Rockbox mail archiveSubject: Re: Status report
Re: Status report
From: Linus Nielsen Feltzing <linus_at_haxx.se>
Date: Wed, 08 May 2002 22:13:16 +0200
> Is it really that complicated? I may not understand the problem, but
> here's a thought.
> I haven't looked into FAT32 at all, but I thought that in FAT16 the end of
> each cluster there was a reserved space populated with the address of the
> next cluster. Putting them back in order was one of the features of
> vopt/norton defrag/etc. because when the files were contiguous after the
> optimization, there was a whole lot less overhead to find each piece.
The FAT file system has a separate table for the cluster chaining, the
FAT (File Allocation Table). So the next-cluster information is not in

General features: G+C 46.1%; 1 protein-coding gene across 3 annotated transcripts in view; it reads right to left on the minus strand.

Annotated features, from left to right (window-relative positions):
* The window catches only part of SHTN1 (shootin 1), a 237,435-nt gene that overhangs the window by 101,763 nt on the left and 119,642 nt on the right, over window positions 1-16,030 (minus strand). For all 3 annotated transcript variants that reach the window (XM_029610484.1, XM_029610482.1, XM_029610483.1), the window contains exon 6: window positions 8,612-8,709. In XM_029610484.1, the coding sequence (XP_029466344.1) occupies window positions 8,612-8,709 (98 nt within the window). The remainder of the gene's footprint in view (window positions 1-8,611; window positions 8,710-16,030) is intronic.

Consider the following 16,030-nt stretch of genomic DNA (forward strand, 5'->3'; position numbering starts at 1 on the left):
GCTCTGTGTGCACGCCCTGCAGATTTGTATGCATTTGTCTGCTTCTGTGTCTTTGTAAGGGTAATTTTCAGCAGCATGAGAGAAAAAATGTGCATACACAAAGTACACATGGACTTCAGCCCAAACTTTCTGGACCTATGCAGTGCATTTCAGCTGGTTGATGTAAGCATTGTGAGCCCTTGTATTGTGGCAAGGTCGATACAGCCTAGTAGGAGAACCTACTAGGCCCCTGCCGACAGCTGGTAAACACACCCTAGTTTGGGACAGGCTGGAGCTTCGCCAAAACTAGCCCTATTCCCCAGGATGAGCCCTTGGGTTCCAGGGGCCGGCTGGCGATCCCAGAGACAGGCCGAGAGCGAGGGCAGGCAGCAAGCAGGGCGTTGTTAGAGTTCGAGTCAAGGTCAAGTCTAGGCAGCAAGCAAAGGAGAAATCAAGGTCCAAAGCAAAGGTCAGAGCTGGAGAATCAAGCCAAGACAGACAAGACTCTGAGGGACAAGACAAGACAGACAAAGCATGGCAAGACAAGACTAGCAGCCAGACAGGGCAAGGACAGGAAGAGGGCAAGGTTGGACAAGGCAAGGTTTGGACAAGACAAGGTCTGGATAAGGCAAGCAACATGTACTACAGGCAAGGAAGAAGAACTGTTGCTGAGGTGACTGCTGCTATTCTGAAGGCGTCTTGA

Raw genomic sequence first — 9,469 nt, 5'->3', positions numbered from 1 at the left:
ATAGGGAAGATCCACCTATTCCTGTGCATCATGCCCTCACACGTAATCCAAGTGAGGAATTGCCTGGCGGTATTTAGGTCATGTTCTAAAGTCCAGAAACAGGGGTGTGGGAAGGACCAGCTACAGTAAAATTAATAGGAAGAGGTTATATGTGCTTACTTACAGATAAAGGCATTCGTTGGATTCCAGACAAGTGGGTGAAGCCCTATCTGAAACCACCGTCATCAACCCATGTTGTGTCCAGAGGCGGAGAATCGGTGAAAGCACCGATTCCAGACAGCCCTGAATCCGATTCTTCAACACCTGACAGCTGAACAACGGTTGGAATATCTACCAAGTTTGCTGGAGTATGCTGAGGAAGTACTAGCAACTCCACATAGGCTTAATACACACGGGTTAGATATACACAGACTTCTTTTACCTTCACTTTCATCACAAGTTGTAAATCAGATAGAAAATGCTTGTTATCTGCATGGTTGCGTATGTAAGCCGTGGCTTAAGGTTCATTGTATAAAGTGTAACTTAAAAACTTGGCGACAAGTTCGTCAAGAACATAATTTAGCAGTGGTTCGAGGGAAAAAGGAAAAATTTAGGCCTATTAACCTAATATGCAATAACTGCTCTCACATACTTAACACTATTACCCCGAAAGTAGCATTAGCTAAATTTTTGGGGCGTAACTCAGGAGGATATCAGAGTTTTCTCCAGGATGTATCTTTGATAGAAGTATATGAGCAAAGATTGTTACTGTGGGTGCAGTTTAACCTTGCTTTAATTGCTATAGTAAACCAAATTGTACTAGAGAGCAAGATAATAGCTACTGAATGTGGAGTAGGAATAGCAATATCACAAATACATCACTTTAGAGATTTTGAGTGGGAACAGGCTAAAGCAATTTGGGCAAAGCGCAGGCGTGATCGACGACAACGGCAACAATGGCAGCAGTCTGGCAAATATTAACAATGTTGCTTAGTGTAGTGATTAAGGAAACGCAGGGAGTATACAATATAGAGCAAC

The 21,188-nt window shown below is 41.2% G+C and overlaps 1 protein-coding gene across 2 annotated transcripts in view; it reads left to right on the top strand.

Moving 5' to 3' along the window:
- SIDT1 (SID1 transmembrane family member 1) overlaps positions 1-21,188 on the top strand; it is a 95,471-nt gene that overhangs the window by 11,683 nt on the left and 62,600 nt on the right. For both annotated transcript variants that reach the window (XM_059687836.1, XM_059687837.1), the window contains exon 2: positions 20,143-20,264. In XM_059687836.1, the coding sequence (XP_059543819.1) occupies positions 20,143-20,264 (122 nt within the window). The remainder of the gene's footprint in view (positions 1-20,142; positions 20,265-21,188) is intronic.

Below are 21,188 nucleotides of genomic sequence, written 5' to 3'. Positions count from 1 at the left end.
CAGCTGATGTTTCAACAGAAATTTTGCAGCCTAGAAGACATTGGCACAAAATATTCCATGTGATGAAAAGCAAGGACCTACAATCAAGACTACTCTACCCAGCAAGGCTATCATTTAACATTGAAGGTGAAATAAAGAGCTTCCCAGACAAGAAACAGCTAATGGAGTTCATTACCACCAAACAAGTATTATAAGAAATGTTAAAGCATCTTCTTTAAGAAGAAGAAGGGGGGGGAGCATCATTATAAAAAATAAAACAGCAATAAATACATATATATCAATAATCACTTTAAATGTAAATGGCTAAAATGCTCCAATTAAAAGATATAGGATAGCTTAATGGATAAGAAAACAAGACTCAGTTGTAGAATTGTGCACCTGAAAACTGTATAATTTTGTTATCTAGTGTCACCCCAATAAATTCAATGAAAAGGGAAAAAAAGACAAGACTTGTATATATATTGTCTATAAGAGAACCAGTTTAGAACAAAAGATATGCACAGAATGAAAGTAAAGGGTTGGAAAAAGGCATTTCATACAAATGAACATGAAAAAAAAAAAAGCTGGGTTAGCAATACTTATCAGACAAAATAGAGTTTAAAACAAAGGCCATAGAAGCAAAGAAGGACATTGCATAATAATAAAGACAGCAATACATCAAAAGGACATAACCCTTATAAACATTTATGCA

the cluster itself. Otherwise you are correct.
> So it would seem to me, following this (perhaps flawed) logic, that we
> could get by by only moving the first portion of the cluster of the new
> file to a new location and linking back to the second cluster through the
> FAT32 addressing. (Hmmm, maybe that's how fragmentation got started...)
> We would lose a lot of space depending on how often this was done between
> defrags (which I think would have to be run fairly often if this was used a
> lot), but I *think* it would mean that we would only have to copy the
> contents of one cluster to a new cluster, and not rewrite the whole file.
Your logic is somewhat flawed. The first part of the file is easy, as
pointed out. The second part is not that easy, since FAT only handles
whole clusters, except for the last cluster, which of course can hold
less information (that is referred to as "slack").
So if we split a file in the middle of a cluster, the second file would
begin with a partial cluster, and FAT can't handle that (except for the
Received on 2002-05-08